Our work at ACM-W majorly focuses on the gender disparities in the various fields of engineering and encourages the decrement of the same. The third article of our series features Shreyaa R, a final year student majoring in Mechanical Engineering, who is a stellar example of maintaining balance between passions and academics. She is actively part of ACM, Baja NITK Racing, the Music Club and Genesis, the Dance Crew. She has done internships at reputed companies like ExxonMobil and Royal Enfield. Her interests lie in CFD as well as the medical field. She will start her work as associate engineer at Caterpillar after completion of her degree. Shreyaa has been an exemplary member of ACM and motivated us at every step of life.
The number of women choosing mechanical as a field – in our college to be specific – has spiked very recently, what was it like taking it up when the numbers were still very low?
- I was advised by pretty much everyone to not take up mechanical because the girl to boy ratio is extremely low and there will be courses like workshop that girls cannot do or may not have the strength to do, but I wanted to take it up and prove them wrong. In fact, since we’re in an NIT, the number of girls in the mechanical branch is still relatively high compared to the private colleges. I had applied to some of those as well and over there it was about 3 girls among 300 students, but here it’s about 8 mechanical girls in 160 and even more in the recent batches. While applying everyone asked, “Are you sure, are you completely sure?” In the beginning it was intimidating, but now it’s challenging. Going back home, people respond to me pursuing mechanical engineering by “Ooh that’s interesting…” or “Did you actually want mechanical?”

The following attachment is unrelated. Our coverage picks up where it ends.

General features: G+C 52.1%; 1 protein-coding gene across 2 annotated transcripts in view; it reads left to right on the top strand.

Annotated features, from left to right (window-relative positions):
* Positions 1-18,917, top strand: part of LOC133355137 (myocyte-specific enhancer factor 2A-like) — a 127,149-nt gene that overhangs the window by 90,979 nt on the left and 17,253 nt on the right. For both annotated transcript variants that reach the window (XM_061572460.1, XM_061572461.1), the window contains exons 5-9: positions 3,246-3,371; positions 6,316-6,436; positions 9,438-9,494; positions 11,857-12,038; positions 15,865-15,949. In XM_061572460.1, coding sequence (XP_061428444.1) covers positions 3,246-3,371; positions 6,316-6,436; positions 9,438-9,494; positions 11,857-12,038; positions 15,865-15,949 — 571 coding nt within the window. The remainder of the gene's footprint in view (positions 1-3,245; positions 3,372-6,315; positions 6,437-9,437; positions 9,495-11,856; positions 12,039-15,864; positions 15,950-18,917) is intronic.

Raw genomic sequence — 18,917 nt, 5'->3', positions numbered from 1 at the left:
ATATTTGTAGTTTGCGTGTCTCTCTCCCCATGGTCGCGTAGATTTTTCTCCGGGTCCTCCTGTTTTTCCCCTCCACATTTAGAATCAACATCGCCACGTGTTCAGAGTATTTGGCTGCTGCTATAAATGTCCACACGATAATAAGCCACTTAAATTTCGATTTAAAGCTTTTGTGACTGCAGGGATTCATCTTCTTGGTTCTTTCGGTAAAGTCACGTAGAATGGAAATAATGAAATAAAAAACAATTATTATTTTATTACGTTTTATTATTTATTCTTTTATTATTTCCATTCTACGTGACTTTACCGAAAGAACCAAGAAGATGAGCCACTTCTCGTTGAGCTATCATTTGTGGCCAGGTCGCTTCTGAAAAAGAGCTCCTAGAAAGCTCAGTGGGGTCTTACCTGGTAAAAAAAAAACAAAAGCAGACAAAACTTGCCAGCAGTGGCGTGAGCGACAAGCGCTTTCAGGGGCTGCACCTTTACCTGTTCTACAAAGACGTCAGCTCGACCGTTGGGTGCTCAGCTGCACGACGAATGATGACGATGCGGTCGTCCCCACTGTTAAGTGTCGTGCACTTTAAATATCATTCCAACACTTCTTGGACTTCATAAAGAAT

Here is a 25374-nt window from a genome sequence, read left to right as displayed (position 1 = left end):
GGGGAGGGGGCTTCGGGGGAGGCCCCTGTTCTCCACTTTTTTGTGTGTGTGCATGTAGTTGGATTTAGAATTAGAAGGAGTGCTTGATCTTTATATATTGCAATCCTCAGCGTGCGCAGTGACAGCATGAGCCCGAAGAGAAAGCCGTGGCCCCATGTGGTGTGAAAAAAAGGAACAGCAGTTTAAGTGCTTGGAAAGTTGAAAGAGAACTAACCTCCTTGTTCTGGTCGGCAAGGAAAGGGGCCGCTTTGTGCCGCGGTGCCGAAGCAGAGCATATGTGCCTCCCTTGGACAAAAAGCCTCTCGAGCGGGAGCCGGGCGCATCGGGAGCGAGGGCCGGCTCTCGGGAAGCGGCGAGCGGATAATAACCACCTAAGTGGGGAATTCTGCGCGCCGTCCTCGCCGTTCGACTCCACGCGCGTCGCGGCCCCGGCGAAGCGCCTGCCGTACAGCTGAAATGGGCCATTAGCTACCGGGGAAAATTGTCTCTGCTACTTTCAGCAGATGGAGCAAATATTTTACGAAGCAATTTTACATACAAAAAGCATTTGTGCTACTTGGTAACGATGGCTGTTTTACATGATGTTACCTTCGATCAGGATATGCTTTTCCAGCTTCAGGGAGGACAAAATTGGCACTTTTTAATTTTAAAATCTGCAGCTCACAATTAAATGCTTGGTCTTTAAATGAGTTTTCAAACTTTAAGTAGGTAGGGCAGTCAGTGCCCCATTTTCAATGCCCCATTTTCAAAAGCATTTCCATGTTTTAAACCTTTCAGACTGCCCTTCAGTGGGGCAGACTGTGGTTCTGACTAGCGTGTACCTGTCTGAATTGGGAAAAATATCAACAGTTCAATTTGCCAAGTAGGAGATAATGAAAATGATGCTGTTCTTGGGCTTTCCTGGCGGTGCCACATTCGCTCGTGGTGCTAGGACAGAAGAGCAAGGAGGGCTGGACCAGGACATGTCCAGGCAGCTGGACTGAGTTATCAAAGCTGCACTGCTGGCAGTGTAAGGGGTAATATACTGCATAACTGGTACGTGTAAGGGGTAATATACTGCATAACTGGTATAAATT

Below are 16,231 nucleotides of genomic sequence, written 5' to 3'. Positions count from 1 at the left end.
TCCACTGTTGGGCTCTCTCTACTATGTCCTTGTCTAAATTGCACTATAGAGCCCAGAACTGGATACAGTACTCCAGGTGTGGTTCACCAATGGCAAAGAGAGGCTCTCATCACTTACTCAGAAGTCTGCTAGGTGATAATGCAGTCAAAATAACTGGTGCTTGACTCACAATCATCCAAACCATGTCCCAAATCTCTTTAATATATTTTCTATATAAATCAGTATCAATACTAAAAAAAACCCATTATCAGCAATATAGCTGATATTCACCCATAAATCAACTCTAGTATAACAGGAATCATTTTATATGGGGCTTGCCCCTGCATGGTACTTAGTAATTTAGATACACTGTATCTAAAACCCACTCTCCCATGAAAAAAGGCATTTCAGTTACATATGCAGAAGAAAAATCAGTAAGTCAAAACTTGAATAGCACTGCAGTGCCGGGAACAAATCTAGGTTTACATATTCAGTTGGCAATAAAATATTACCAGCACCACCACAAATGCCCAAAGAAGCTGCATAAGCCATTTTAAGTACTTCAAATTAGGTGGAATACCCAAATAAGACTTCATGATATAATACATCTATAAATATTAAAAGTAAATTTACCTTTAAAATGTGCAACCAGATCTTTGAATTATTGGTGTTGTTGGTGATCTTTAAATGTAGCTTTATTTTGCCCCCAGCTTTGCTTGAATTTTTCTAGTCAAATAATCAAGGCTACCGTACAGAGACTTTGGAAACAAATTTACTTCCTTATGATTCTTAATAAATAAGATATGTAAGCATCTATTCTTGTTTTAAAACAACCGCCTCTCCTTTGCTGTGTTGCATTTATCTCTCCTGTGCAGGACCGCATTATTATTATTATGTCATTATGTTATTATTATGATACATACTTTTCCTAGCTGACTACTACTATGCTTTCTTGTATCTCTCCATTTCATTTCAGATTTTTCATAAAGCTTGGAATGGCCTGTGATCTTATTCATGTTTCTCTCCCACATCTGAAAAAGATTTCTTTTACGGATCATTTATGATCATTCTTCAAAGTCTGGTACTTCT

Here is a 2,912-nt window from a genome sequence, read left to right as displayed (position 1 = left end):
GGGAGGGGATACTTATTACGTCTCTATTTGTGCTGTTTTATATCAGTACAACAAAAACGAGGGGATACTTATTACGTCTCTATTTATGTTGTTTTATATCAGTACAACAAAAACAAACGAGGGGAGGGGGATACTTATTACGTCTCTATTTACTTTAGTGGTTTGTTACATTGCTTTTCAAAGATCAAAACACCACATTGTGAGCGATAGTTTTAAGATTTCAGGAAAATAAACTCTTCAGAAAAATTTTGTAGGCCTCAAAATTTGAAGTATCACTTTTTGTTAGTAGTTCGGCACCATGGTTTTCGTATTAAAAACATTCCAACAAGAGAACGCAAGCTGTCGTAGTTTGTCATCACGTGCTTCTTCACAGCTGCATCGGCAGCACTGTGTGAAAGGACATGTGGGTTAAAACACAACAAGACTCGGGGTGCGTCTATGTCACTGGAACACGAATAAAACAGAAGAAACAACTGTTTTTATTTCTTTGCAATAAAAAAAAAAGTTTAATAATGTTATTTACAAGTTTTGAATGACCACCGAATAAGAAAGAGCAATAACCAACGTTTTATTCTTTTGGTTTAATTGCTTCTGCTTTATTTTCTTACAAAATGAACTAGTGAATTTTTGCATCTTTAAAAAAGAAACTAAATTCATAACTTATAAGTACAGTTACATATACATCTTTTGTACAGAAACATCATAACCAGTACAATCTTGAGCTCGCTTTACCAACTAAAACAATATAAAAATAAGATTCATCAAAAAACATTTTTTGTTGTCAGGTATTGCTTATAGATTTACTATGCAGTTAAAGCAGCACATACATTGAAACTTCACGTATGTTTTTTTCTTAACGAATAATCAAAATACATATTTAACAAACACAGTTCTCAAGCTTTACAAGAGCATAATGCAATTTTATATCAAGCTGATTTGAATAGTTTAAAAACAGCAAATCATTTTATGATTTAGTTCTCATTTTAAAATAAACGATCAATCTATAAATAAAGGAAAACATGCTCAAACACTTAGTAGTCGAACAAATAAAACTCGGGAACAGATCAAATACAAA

It’s never really a normal response!
You have been a part of multiple projects in the past 2 years, could you give us an insight on some of them and how you managed to put them in your schedule which includes a multitude of college clubs you’re actively a part of?
- Honestly, there is no particular schedule. Like every other student, I procrastinate a lot or just perform really well under that final deadline pressure which is how I think I got through most of it. Usually, even if you set apart half an hour and dedicate yourself to your work, that’s more than enough. I sacrificed my sleep schedule but if you really set your mind and schedule a concentrated time period, you can actually achieve a lot. Many people leave other clubs once they get into a tech club to work towards their resumes, but I ended up going to the dance room as a way to escape from all the work. In my point of view, clubs actually give you an out more than making your schedule hectic. They give you space, and interacting with people gives you a break. Once you come back, you can work much more efficiently! Usually in college, either almost all the clubs are working at the same time or no clubs are working. So in cases like these, you have to decide where your presence is more required and prioritise accordingly. If possible, shift schedules slightly. For me, I don’t touch academics at all until after 11PM. I’m a night owl. I work better in the late hours. It’s silent and I have a clearer mind then. The eleventh hour pressure makes me be super productive and that’s what helps me the most (would not advise this level of procrastination though). There’s no such secret behind managing all at once; it’s just mostly working under the pressure and getting it done.
The past two internships you’ve been part of are both highly esteemed and respected companies, how different was your experience compared to what we are prepared for in college?
- Firstly, what you envision your workplace to be is completely different from what it actually is! We expect it to be super formal but there’s a nice level of informality associated with it as well. With Exxon, I didn’t really get to experience the proper work culture because it was an online internship. They don’t babysit you through your work. They assign you a project but you have to learn on your own, talk to others and get it done. Whereas in college, the professors will ask you questions about the progress and keep checking in for updates or where you’re getting stuck. For the internship, they just overlook your progress.